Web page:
Stack Overflow is a community of 4.7 million programmers, just like you, helping each other.

Join them; it only takes a minute:

Sign up
Join the Stack Overflow community to:
  1. Ask programming questions
  2. Answer and help your peers
  3. Get recognized for your expertise

I am using mailgun (although this question has nothing to do with mailgun) to parse the incoming email and mailgun will http post the parsed email to my server. When I received the post, I got the html code for the multi-part email. I want to display the html email to my user, I am using rails, so it's something like

  <%= raw(message.body_html) %>

However, it looks different than it does when I view the same email in yahoo or hotmail (I know different email client will display the html email differently, but mine looks drastically different).

Here is how it looks on my self-built client: html email display in my self-built client

And this is how it looks in yahoo for the same email: html email display in yahoo

I use Zurb Foundation as my styling framework. However, I think the email html comes with its own in-line styling, I look at the code it does look like it does, then it should look similar enough with other clients.

So what is the best practice to display html email assuming you get a block of html code and want to display it as is without letting other frameworks overwriting its style?

Further more, is it possible to disable Foundation (or twitter bootstrap for that matter) styling for a block of code, for example, something like

  <% disable_foundation_styling begin %>
    <%= raw(message.body_html) %>
  <% end %>

Of course "disable_foundation_styling" is only my imagination.

Thanks in advance!

!!!!!!!!! Update 1/1/2013 !!!!!!!!!!!!!!!

As @Alex L. suggested, I tried but it doesn't quiet work as expected. The iframe renders everything in the view as before (see picture below), and that's understandable, since the iframe content is just the view of another controller, which in the case rails will include all the application layout templates as well. However, the toolbar is not my biggest concern, it's what's inside the iframe just looks exactly as before. enter image description here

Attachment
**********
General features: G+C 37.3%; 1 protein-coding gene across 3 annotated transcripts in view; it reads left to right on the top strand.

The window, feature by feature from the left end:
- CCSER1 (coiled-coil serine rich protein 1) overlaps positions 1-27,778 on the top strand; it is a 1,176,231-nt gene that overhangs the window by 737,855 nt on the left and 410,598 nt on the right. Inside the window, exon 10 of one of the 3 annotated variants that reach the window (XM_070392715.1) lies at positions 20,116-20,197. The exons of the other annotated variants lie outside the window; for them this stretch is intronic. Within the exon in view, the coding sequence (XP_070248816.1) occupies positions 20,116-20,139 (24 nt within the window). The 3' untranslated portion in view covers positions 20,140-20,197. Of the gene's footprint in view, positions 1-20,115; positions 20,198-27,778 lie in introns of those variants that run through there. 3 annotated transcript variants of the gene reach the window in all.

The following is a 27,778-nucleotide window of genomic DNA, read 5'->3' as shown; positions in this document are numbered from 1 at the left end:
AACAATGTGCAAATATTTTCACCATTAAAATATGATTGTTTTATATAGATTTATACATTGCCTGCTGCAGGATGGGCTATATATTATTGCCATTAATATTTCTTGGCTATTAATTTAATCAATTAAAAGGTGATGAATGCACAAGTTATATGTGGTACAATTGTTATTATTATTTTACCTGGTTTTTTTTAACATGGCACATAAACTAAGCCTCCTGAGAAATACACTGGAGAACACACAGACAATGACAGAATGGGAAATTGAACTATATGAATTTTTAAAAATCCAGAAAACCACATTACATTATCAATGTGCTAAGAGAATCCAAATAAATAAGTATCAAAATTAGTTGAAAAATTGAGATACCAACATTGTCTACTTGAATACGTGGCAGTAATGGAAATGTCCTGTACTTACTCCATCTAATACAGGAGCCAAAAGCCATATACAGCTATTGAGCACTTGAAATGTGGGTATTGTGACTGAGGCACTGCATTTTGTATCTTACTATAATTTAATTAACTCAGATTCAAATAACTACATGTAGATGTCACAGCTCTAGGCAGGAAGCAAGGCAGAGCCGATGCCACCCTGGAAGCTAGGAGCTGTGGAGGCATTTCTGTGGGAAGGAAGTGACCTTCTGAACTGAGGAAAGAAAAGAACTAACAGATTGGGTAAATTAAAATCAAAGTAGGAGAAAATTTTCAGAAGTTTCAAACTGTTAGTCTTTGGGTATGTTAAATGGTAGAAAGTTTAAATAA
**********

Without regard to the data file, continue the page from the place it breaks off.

I suspect iframe may not be the way to do it. I look at the code of both gmail and yahoo, and they don't use iframe. Instead they use very deep nested to render the html email. The part of the html email have the same code for both yahoo and gmail, except that yahoo insert an id of its own for every single DOM element.

So now I suspect there is some foundation styling that affected how it looks.

I will update once I find out more.

share|improve this question
up vote 2 down vote accepted

To my knowledge it's not possible to instruct a browser to selectively ignore your page's CSS within a subset of the DOM. You have to explicitly override the page's existing style.

However, if you have an iframe element, the contents of that frame will be rendered independently of any styles applied to the containing page. So you could create a separate controller and view just for rendering the contents of your message, and use that as the source for the iframe.

share|improve this answer
this sounds plausible, let me try it tonight and update the result, thanks a lot. – lionel Jan 2 '13 at 3:37
it turns out <ifram> doesn't do the trick, please see my update in the question for more detail. Thanks for the suggestions though. – lionel Jan 2 '13 at 7:01
You should be using a special layout for the controller and view that's being rendered inside the iframe, or the controller should do render :layout => false. Zurb, Bootstrap, etc., will still be enabled within the iframe if you use your normal application layout to render the inline page. – Alex L. Jan 2 '13 at 13:56
although i haven't got it the way i want it to look, but it's irrelevant to the question. I tried :layout => false and your answer is good. Thanks. – lionel Jan 4 '13 at 2:41
Although the <iframe> works, but I feel that it's not the optimum solution in my particular case. In the messages_controller, it passes the @messages to the views to produce the feed-like layout, and each message contain its html, using <iframe> causes it to hit the server for each message. So if I am displaying 10 messages in a page, loading this page will require 11 requests, and the last 10 requests is redundant since the first requests already contain the data needed, the 10 extra requests are just for the iframe to render. – lionel Jan 5 '13 at 7:50

Your Answer


By posting your answer, you agree to the privacy policy and terms of service.

Not the answer you're looking for? Browse other questions tagged or ask your own question.